Houston woman tells story of taking stand during civil-rights movement

Getrudejane Stone took stand on train in December 1955

HOUSTON – The name Rosa Parks and her refusal in December 1955 to give up her bus seat are synonymous with the civil-rights movement.

Less well known is that later during the same month, Houston native Getrudejane Stone made a similar stand.

"Back then, times were so unjust," Stone said. "Something had to happen."

After graduating from Yates High School, Stone attended Fisk University in Nashville, Tennessee.

On a train ride back to Houston for the holidays, Stone was ordered to move to the all-black "Jim crow" section, but refused.

"A city policeman boarded the train to arrest me, but I continued to sit," Stone said.

At another point, Stone's belongings were confiscated, and she said she was harassed by several men along the train ride.

But she continued to sit, even refusing to go to the restroom.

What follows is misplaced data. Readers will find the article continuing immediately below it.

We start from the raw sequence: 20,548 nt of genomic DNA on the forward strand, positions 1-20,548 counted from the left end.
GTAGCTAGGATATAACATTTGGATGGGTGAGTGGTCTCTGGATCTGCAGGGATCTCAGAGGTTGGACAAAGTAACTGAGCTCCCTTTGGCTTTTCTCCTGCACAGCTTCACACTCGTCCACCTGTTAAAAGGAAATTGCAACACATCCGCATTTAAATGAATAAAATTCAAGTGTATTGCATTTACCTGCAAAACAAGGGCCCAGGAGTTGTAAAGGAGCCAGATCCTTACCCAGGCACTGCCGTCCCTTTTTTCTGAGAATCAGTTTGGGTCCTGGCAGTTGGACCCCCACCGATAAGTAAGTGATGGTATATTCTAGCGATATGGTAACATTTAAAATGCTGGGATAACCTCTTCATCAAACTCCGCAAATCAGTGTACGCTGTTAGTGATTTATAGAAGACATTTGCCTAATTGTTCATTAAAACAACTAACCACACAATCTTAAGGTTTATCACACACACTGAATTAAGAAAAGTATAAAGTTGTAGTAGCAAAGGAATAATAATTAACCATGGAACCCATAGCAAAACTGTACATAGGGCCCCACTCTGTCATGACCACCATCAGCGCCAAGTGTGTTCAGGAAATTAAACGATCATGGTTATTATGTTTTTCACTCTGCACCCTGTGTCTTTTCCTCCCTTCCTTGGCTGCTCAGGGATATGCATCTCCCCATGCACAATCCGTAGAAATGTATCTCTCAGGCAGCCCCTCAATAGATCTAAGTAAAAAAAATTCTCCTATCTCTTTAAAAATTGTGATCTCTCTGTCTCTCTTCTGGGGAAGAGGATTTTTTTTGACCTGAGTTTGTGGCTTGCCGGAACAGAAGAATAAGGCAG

"I knew I was right, so I should not have to go to a particular seat in a particular coach," Stone said. "I had the right to sit on the train wherever I wished."

Stone's name and her stand on that train in 1955 may not be a well-known story, but she moved back to Houston and was able to call her own shots and live a life of freedom -- free to write her own legacy for the next generation.

"When they hear the name of Getrtrudjane Holliday Stone, I want them to say, 'That was a lady that really tried to do her very best for her community and her fellow man.'"

After returning to Houston with her husband, Stone was was married for 60 years and raised a family here. 
She became a teacher, spent more than 20 years with the Houston public library system and did 10 years of volunteer work with United Way.

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